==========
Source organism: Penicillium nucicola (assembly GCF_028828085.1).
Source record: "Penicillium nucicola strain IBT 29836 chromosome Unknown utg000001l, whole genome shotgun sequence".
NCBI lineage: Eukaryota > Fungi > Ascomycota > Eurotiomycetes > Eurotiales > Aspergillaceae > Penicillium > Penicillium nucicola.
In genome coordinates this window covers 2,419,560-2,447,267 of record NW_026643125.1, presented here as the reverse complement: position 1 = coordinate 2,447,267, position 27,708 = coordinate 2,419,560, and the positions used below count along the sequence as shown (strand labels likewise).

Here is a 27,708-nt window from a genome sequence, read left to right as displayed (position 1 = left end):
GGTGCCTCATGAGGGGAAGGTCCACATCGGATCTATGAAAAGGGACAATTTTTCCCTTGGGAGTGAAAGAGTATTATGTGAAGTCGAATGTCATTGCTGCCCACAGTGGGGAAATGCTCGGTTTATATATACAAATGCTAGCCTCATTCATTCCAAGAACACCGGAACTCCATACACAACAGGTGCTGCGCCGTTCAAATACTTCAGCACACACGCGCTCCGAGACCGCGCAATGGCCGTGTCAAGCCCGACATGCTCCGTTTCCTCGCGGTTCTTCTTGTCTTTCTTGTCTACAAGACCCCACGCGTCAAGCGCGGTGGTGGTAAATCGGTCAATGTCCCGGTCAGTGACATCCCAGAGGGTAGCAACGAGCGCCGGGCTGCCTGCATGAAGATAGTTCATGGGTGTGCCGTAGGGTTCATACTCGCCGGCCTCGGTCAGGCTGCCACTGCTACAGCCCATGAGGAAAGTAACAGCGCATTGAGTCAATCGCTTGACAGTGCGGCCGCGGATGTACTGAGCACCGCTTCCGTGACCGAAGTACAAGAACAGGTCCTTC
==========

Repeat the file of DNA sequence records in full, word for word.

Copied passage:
Source organism: Penicillium nucicola (assembly GCF_028828085.1).
Source record: "Penicillium nucicola strain IBT 29836 chromosome Unknown utg000001l, whole genome shotgun sequence".
NCBI lineage: Eukaryota > Fungi > Ascomycota > Eurotiomycetes > Eurotiales > Aspergillaceae > Penicillium > Penicillium nucicola.
In genome coordinates this window covers 2,419,560-2,447,267 of record NW_026643125.1, presented here as the reverse complement: position 1 = coordinate 2,447,267, position 27,708 = coordinate 2,419,560, and the positions used below count along the sequence as shown (strand labels likewise).

Here is a 27,708-nt window from a genome sequence, read left to right as displayed (position 1 = left end):
GGTGCCTCATGAGGGGAAGGTCCACATCGGATCTATGAAAAGGGACAATTTTTCCCTTGGGAGTGAAAGAGTATTATGTGAAGTCGAATGTCATTGCTGCCCACAGTGGGGAAATGCTCGGTTTATATATACAAATGCTAGCCTCATTCATTCCAAGAACACCGGAACTCCATACACAACAGGTGCTGCGCCGTTCAAATACTTCAGCACACACGCGCTCCGAGACCGCGCAATGGCCGTGTCAAGCCCGACATGCTCCGTTTCCTCGCGGTTCTTCTTGTCTTTCTTGTCTACAAGACCCCACGCGTCAAGCGCGGTGGTGGTAAATCGGTCAATGTCCCGGTCAGTGACATCCCAGAGGGTAGCAACGAGCGCCGGGCTGCCTGCATGAAGATAGTTCATGGGTGTGCCGTAGGGTTCATACTCGCCGGCCTCGGTCAGGCTGCCACTGCTACAGCCCATGAGGAAAGTAACAGCGCATTGAGTCAATCGCTTGACAGTGCGGCCGCGGATGTACTGAGCACCGCTTCCGTGACCGAAGTACAAGAACAGGTCCTTC